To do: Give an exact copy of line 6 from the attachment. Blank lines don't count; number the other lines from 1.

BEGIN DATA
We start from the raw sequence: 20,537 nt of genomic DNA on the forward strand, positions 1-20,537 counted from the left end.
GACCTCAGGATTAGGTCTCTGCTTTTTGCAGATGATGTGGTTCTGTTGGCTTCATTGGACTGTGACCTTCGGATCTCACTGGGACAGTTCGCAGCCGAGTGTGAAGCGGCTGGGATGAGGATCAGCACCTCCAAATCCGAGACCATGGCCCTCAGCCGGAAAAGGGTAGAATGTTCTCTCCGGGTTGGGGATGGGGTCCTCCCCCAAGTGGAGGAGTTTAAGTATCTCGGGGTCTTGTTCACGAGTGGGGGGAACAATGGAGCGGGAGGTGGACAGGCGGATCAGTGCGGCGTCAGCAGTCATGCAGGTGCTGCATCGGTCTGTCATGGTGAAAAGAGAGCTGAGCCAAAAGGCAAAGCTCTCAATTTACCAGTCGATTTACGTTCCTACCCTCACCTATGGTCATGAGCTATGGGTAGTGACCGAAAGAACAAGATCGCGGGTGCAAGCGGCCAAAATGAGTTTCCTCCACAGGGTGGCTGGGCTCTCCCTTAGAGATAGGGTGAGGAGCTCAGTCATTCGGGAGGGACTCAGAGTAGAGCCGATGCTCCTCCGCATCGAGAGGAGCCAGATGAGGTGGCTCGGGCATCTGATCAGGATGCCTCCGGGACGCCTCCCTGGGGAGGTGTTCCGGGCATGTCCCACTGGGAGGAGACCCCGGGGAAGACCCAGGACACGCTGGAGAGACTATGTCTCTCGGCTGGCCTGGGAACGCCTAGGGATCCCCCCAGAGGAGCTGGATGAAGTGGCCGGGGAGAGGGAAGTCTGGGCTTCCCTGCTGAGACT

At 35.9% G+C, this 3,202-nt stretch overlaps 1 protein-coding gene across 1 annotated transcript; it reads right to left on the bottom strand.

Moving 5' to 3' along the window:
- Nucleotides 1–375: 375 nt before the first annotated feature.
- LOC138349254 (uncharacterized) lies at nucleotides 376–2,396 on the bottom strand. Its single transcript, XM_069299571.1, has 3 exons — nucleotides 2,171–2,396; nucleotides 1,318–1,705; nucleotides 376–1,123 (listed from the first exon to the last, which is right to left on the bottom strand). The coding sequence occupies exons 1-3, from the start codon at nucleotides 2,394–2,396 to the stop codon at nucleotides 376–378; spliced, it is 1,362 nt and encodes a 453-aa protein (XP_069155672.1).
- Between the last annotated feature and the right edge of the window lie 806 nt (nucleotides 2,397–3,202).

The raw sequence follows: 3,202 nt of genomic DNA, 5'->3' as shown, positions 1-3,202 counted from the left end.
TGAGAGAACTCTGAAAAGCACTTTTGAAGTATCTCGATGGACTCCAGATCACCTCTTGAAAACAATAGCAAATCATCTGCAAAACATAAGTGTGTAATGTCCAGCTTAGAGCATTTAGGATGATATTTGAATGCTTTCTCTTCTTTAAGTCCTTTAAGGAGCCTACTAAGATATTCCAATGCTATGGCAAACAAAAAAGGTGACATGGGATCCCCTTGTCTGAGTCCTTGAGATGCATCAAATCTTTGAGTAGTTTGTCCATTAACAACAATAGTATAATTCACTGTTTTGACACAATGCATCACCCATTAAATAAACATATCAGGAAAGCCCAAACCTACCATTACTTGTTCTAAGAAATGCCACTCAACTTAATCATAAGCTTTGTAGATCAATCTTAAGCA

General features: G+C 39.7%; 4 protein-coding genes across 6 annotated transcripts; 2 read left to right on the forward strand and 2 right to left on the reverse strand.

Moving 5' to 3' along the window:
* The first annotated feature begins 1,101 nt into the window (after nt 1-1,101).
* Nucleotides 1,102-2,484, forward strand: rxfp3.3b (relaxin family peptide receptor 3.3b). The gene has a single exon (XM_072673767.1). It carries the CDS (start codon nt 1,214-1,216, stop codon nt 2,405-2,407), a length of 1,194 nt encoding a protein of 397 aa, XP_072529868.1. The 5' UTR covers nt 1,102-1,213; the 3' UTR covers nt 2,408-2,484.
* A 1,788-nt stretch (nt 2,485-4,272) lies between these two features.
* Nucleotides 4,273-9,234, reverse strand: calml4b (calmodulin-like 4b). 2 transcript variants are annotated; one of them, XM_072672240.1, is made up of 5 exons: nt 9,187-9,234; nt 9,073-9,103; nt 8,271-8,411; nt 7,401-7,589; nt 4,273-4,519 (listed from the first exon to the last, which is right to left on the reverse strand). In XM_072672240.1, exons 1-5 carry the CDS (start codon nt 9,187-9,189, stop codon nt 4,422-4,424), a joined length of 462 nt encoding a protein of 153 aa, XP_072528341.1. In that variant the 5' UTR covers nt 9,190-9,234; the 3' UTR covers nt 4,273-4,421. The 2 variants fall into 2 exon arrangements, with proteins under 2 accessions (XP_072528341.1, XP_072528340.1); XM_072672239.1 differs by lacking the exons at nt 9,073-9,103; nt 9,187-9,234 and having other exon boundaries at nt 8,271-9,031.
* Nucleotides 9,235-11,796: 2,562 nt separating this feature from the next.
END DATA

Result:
- LOC138349254 (uncharacterized) lies at nucleotides 376–2,396 on the bottom strand. Its single transcript, XM_069299571.1, has 3 exons — nucleotides 2,171–2,396; nucleotides 1,318–1,705; nucleotides 376–1,123 (listed from the first exon to the last, which is right to left on the bottom strand). The coding sequence occupies exons 1-3, from the start codon at nucleotides 2,394–2,396 to the stop codon at nucleotides 376–378; spliced, it is 1,362 nt and encodes a 453-aa protein (XP_069155672.1).